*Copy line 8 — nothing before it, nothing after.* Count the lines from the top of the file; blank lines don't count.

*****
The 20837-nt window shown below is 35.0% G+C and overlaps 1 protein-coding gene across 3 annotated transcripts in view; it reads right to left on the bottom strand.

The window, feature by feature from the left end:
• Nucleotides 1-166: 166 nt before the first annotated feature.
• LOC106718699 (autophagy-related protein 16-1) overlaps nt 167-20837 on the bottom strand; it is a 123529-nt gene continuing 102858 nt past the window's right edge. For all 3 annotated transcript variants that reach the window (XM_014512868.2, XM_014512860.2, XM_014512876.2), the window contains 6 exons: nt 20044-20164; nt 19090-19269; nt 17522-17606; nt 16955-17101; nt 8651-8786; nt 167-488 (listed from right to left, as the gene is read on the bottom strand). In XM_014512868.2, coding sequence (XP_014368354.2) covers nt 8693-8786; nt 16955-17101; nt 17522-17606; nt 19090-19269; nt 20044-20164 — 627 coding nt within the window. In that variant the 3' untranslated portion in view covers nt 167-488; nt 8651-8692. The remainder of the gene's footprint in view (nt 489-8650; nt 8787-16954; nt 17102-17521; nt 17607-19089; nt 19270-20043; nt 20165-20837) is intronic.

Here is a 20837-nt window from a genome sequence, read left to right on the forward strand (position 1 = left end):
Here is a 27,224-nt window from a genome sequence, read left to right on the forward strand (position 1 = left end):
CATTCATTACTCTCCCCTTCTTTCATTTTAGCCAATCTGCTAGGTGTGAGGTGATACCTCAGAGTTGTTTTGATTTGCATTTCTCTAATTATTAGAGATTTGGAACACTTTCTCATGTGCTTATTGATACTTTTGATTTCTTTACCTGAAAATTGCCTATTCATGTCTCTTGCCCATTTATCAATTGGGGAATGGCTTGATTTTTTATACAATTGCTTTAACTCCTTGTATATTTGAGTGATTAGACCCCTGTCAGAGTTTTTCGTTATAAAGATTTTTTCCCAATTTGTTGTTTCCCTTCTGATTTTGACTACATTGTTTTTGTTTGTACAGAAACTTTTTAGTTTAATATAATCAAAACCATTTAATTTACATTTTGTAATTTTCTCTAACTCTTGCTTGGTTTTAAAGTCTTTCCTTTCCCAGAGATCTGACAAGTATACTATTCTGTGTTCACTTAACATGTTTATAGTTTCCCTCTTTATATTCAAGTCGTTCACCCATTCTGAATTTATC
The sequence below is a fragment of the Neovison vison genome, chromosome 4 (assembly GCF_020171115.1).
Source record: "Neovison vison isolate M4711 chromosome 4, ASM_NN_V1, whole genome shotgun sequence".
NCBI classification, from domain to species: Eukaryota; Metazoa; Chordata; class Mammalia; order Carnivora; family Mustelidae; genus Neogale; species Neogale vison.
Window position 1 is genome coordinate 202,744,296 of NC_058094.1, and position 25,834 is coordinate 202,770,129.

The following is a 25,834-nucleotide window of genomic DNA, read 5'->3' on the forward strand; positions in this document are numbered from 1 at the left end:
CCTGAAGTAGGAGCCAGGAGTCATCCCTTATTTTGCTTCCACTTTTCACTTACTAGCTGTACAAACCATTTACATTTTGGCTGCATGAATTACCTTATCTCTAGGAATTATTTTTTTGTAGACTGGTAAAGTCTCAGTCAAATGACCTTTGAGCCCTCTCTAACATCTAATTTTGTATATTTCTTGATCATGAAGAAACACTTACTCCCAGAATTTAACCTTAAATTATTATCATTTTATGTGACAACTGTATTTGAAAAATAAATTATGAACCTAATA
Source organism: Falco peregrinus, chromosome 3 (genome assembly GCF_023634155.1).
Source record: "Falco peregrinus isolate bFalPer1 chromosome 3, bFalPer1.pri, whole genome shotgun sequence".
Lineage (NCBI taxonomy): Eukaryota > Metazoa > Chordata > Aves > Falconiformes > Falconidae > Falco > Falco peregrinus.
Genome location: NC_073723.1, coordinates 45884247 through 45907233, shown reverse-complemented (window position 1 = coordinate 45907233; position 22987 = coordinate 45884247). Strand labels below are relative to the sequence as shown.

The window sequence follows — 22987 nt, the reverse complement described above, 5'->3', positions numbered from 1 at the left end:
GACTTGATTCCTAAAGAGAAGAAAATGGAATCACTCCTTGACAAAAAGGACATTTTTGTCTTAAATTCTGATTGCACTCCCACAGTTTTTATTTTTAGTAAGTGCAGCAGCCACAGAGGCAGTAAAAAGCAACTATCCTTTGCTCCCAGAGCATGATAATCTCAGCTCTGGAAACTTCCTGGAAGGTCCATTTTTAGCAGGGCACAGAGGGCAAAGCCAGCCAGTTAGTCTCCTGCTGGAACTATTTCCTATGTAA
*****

The sequence below is a fragment of the Neovison vison genome, chromosome 4 (assembly GCF_020171115.1).